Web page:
Tornado Threat: the Difference Between 'Watches' and 'Warnings' - NBC 10 Philadelphia

Tornado Threat: the Difference Between 'Watches' and 'Warnings'

"You need to move when you hear a tornado warning is happening in your area"

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    NEWSLETTERS

    What to Do During Tornado Threat

    First Alert Weather Meteorologist Brittney Shipp is explaining the difference between a tornado watch and warning and giving you tips in case a tornado hits your town.

    (Published Wednesday, May 29, 2019)

    The recent spate of severe weather threats throughout the greater Philadelphia region has put a spotlight on the difference between a tornado "watch" and a tornado "warning."

    The National Weather Service has issued both warnings and watches in the past week as tornadoes have threatened and even been confirmed in parts of Pennsylvania and elsewhere. Wednesday will see further tornado threats throughout the region.

    A tornado watch is the less severe advisory, but still indicates that people should be prepared, according to the NWS. A watch typically covers a larger geographic area, like multiple counties or states, and means that a tornado is possible in or near these areas. Weather conditions during a tornado watch usually include thunderstorms.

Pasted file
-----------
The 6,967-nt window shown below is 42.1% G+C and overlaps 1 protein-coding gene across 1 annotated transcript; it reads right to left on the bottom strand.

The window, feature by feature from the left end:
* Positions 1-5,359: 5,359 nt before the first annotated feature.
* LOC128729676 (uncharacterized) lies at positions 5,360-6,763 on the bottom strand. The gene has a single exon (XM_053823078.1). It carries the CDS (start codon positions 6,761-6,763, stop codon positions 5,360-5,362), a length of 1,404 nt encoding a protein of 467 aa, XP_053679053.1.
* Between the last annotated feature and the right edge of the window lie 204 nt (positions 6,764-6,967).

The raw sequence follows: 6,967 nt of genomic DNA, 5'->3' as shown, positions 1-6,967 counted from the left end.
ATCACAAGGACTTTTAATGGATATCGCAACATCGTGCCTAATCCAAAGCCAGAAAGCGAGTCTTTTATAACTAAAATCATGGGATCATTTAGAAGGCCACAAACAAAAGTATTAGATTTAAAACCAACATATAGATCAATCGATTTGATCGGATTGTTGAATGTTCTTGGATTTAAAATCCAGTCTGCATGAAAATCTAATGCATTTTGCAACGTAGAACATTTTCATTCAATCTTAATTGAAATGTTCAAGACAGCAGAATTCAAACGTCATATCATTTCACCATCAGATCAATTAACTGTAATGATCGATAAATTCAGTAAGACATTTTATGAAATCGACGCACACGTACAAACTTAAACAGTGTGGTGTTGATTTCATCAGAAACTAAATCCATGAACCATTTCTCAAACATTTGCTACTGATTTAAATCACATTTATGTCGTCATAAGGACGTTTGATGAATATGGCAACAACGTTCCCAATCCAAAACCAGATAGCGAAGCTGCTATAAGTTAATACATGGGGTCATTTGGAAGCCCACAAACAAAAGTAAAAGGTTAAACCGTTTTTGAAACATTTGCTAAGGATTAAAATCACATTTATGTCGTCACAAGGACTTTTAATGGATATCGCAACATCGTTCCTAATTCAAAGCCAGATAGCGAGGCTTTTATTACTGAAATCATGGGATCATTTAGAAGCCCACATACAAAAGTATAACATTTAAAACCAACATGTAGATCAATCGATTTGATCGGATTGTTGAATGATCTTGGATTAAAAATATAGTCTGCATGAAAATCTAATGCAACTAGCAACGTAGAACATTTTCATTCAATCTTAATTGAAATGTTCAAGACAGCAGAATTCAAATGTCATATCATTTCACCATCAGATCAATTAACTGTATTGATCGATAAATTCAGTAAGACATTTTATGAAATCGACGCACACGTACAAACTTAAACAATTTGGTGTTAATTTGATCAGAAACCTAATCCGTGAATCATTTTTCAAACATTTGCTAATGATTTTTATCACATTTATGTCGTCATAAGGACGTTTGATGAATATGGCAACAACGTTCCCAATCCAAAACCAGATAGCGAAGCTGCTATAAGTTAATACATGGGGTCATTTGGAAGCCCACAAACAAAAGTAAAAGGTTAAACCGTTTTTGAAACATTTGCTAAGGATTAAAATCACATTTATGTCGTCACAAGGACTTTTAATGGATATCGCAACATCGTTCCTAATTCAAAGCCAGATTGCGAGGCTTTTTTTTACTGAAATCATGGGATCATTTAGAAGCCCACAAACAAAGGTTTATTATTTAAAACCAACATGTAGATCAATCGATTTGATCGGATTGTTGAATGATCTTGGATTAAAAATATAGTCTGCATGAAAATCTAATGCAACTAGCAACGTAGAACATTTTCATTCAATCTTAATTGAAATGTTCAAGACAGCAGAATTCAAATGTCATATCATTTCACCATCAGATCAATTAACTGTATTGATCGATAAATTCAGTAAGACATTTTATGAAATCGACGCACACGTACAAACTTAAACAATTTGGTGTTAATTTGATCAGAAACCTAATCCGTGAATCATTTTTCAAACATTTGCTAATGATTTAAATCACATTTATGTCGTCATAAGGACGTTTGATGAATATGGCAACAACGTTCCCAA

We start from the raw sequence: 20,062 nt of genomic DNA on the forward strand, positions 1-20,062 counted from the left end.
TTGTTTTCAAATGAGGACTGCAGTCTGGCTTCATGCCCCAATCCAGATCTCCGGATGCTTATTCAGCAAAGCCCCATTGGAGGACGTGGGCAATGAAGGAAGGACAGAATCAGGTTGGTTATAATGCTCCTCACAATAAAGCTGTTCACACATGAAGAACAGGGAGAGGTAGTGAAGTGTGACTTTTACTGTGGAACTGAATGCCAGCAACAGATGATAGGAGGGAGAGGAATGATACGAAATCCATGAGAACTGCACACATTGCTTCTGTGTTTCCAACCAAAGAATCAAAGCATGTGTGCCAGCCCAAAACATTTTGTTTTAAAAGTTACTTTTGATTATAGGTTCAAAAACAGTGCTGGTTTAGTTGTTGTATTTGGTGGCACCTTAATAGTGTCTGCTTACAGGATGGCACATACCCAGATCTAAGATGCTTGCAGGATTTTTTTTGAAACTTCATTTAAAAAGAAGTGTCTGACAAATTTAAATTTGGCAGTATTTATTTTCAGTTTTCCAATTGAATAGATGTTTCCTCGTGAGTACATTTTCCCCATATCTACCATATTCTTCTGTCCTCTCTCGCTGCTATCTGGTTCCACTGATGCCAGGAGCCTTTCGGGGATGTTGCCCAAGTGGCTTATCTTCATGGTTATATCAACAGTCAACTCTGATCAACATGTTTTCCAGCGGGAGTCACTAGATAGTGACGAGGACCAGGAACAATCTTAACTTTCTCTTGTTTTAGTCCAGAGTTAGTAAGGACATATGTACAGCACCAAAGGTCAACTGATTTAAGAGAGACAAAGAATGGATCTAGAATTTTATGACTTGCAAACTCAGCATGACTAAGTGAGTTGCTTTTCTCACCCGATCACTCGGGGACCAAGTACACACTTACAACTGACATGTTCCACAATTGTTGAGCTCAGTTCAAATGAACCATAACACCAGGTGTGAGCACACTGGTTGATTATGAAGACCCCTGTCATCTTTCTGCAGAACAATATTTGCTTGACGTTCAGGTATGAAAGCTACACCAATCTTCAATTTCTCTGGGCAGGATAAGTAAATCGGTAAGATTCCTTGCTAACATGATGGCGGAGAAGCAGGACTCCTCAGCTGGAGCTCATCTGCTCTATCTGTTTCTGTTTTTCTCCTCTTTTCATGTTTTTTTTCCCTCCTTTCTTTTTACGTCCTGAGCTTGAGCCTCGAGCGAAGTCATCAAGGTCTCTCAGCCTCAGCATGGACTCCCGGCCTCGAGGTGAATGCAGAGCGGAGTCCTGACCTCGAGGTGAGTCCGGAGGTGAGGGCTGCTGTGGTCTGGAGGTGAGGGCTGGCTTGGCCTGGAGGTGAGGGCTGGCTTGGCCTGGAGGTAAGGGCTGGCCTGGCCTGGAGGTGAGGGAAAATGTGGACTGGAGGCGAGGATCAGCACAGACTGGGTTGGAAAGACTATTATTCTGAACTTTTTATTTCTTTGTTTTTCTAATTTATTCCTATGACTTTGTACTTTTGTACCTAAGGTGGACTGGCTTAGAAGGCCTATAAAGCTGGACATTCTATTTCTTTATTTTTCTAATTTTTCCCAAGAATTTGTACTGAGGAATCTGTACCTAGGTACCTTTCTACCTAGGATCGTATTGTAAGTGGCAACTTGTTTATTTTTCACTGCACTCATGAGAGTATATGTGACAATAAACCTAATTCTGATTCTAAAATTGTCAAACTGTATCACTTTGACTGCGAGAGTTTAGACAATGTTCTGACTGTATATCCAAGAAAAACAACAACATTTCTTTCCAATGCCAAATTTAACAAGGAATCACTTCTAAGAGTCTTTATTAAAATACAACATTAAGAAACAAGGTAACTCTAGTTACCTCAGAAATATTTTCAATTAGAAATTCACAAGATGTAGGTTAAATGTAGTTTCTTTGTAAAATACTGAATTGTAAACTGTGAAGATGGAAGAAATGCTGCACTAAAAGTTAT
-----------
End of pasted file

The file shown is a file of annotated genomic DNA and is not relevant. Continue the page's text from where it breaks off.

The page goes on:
A tornado warning is more severe and means that a tornado is happening or is imminent, NBC10 First Alert Meteorologist Brittney Shipp said. A warning means "imminent danger to life and property," according to the NWS.

    What's Causing the Recent Tornadoes in Our Area?

    [PHI] What's Causing the Recent Tornadoes in Our Area?

    What's causing the recent tornadoes and severe weather in our region? NBC10 First Alert Weather meteorologist Steve Sosna explains.

    (Published Wednesday, May 29, 2019)

    "What you need to do is find shelter now. You have a few seconds. You need to move when you hear a tornado warning is happening in your area," Shipp said.

    During a tornado, people should move to an interior room on the lowest floor of a "sturdy" building while trying to avoid windows, according to the NWS. Cars are not considered safe and those inside of one at the time of a tornado should try to drive to a shelter or ditch their car entirely and look for a low-lying area such as a ditch or a ravine.

    To avoid injuries from flying debris, people should also cover their head and neck, Shipp said.